(Milford, Illinois – November 17, 2015)
A 53-year-old local man, known for his small business leadership and unselfish public service to his community, was tragically killed at about 9:30 A.M. Tuesday morning when his vehicle was traveling westbound on Iroquois County, IL Road 1120 N about a mile from his home and collided with the locomotive of a southbound CSX freight train at the dangerous and unguarded road/rail intersection located there.
The victim was identified as James P. Cook, owner of A-1 Cook’s Crane Service in Milford, IL. According to the Iroquois County Sheriff’s Office, it was unknown if rainy conditions at the time were a factor in the tragedy.
Cook’s death was taken especially hard by Iroquois County Coroner Bill Cheatum, who was personally acquainted with the victim, calling him “A great guy.” The coroner took particular issue with the fact that the 1120-N/CSX crossing had neither flashing lights nor gates, which could possibly warn motorists of the presence of any of the 18 freight trains that Federal Railroad Administration records indicate pass there at a top allowable speed of 60 mph. It is virtually certain that if this crossing was equipped with lights and gates, this accident would not have happened. Both CSX and Operation Lifesaver know that lights and gates are the most effective type of protection at railroad crossings. Studies that have been conducted over fifty years ago confirm that lights and gates offer the ability to drastically reduce the number of vehicle/train accidents by as much as 96%.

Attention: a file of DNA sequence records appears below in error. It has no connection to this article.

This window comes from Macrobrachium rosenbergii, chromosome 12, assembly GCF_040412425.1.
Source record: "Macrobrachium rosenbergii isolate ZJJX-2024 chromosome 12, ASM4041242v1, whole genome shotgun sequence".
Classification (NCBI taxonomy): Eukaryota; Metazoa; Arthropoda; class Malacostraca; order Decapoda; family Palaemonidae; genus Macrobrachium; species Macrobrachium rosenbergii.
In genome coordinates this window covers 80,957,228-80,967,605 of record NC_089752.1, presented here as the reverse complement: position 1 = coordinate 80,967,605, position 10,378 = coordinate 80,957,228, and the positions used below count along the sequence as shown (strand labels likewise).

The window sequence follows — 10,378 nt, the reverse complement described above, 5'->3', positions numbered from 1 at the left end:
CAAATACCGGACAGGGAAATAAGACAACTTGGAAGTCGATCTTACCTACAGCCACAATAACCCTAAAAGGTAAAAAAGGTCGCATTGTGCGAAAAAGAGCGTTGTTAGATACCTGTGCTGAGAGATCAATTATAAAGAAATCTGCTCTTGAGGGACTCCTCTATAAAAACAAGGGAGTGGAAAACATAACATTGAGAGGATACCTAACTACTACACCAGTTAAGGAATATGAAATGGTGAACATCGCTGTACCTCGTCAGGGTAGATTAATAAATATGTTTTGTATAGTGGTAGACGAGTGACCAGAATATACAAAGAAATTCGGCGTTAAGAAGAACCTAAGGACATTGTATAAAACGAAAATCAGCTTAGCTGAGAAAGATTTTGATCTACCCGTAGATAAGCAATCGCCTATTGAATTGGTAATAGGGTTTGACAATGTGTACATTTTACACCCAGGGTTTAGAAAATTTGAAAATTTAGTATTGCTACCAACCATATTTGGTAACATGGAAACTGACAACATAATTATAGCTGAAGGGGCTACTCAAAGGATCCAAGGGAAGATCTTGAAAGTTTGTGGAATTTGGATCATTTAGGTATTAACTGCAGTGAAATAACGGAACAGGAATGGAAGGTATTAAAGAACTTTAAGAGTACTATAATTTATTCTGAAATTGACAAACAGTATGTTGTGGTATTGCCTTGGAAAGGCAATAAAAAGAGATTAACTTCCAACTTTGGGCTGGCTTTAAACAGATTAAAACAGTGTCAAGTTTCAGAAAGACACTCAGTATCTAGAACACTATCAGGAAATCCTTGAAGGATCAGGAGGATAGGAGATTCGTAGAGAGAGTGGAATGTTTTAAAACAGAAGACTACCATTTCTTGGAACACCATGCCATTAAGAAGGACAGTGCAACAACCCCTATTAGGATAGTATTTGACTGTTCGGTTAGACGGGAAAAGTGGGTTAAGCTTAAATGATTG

“He is going to be missed,” lamented Coroner Cheatum of the passing of his friend, whom he was forced to pronounce dead. “He was always there to help,” he told Kankakee Daily Journal Reporter Jeff Bonty. “The Little League field needed poles put up for lights, (and) he did it at no charge.”